Phoebe North Hospital located on Palmyra Road.
ALBANY, Ga. — The Hospital Authority of Albany-Dougherty County and Phoebe Putney Health System have agreed to halt the integration of the former Palmyra Medical Center — now known as Phoebe North Campus — with Phoebe Putney Memorial Hospital while an administrative law judge considers a Federal Trade Commission complaint challenging the merger.
In a federal court order entered by U.S. District Judge W. Louis Sands on Tuesday, Phoebe officials also agreed to maintain the viability of Phoebe North until the completion of a full administrative trial on the merits and all related appeals, extending a similar temporary restraining order issued by Sands on May 15.
This means Phoebe is not permitted to transfer or sell any assets of Phoebe North except on a temporary basis, modify or change physician privileges unless the physician requests it, cause destruction or deterioration or do anything else that would impact the status quo at the hospital. In the meantime, it is expected that Phoebe North will be provided with sufficient funding and working capital, and that officials will maintain the marketability of the hospital, the order states.
These orders are coming through as Phoebe officials have been working to convert Phoebe North into a freestanding women’s and children’s center.
“The preliminary injunction is procedural in nature and was agreed to by the parties and submitted to the judge for approval,” said Tommy Chambless, senior vice president and general counsel for Phoebe Putney Health System. “It is not a determination of the merits of the case and has no effect on the FTC’s administrative proceeding.”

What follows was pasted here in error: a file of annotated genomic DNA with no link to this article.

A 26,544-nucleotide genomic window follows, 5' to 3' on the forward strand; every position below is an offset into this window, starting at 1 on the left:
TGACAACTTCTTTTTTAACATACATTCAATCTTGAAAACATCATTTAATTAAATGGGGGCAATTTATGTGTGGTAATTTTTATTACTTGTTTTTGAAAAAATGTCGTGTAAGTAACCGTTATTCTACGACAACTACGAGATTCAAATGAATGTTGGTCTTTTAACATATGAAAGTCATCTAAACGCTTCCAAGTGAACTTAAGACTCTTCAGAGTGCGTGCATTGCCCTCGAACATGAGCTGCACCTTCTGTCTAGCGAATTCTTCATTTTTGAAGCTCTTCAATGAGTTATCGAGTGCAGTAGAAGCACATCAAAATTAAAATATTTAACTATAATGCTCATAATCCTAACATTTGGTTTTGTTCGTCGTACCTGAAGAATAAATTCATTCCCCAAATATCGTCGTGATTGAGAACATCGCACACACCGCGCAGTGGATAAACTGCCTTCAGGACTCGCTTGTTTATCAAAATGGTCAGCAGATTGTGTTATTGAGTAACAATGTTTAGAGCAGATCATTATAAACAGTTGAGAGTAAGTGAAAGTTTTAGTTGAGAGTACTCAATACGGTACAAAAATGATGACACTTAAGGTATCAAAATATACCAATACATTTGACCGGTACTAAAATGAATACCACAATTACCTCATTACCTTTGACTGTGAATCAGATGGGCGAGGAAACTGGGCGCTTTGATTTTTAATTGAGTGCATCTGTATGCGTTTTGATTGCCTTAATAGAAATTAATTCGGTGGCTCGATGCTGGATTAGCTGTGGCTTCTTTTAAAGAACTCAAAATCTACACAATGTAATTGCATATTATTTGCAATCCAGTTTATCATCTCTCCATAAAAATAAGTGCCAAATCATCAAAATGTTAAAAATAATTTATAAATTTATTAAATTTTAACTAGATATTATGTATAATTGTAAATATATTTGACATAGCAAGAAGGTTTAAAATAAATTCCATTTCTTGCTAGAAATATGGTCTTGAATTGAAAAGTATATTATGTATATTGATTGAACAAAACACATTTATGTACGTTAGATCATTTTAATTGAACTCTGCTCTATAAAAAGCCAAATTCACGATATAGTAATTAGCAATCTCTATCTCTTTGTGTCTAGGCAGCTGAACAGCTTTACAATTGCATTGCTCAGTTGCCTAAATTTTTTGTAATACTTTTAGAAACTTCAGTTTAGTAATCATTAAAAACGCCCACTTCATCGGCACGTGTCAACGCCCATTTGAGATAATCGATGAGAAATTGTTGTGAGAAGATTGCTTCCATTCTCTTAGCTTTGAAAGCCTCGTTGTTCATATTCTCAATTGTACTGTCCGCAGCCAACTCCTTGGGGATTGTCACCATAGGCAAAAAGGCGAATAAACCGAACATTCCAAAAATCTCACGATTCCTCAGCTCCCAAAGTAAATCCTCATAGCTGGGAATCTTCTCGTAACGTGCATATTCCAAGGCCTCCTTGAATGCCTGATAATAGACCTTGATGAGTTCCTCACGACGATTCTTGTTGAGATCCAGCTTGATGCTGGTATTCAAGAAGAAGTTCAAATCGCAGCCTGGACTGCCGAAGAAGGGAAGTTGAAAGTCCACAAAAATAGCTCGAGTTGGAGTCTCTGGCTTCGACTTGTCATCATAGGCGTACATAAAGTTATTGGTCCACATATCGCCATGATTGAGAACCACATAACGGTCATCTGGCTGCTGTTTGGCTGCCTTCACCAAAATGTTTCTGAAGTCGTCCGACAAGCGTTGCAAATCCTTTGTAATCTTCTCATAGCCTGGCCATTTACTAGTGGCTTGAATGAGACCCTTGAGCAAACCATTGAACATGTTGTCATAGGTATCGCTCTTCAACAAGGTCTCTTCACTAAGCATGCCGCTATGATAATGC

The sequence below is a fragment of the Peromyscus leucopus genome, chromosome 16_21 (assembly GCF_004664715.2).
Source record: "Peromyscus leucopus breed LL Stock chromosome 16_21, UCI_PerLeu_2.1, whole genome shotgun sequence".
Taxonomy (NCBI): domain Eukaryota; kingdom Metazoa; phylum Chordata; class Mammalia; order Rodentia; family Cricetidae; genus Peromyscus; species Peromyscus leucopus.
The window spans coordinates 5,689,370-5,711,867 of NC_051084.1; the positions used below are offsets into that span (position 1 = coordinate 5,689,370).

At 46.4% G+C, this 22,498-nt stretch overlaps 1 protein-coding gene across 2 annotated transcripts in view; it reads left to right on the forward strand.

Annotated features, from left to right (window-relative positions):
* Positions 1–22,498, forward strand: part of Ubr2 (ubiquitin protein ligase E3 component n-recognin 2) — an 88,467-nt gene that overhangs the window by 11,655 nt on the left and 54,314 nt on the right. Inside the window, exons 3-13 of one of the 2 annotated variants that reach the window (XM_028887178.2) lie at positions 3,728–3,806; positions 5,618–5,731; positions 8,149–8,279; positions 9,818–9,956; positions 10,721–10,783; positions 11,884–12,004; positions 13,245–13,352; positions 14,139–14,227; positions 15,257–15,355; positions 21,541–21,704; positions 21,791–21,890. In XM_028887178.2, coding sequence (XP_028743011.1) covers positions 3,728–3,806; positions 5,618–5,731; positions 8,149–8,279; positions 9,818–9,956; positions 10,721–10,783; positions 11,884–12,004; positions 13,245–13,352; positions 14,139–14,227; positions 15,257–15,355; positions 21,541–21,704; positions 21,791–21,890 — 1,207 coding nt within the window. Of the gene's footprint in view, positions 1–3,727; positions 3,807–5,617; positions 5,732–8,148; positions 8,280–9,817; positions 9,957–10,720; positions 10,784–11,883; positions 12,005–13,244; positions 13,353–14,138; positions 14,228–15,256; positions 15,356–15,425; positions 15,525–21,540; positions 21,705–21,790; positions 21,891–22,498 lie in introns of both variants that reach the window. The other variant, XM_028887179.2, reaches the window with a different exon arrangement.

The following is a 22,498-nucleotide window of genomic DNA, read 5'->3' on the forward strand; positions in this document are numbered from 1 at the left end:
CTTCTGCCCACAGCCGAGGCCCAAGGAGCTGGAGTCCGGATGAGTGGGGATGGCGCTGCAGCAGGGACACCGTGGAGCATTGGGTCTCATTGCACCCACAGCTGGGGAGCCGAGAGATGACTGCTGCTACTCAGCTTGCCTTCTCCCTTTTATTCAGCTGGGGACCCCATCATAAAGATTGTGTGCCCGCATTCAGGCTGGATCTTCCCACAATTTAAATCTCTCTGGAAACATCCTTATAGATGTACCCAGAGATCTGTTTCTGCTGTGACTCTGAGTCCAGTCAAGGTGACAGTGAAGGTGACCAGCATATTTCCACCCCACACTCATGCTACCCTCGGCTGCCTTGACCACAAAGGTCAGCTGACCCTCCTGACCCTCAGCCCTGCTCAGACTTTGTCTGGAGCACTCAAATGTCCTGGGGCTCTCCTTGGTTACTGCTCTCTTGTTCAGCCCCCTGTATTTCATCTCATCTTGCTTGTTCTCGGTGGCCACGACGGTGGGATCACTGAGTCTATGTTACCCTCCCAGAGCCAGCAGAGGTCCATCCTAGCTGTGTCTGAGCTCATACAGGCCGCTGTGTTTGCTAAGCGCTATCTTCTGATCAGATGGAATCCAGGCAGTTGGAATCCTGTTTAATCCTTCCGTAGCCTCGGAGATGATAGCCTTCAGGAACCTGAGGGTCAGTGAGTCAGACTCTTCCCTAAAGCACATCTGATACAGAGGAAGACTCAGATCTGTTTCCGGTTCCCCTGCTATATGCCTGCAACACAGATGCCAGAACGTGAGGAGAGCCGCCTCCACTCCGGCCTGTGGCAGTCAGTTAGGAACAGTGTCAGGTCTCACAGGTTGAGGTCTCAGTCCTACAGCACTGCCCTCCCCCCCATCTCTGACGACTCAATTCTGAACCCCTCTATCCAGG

“We hope that we will soon be able to move forward with our plans to improve Phoebe North Campus and continue to provide the region with world-class medical care for women’s and children’s health issues.”
The administrative trial is scheduled to begin on Aug. 5 in Washington, D.C.
The U.S. Court for the Middle District of Georgia was considering a complaint for preliminary relief filed by the FTC in April 2011 that contended the merger would reduce competition significantly and allow for the raising of prices for general acute-care hospital services charged to commercial health plans, harming patients and area employers and employees.
The complaint was previously dismissed by the U.S. District Court, and that dismissal was affirmed by 11th U.S. Circuit Court of Appeals — allowing the $195 million purchase to go through in December 2011. On Feb. 19, the U.S. Supreme Court unanimously reversed the Court of Appeals decision by finding that the state action doctrine did not immunize the hospital acquisition from the federal antitrust laws, and remanded the case for further proceedings.
A spokesman from the FTC said Thursday afternoon that there would be no comment released by the agency at this time.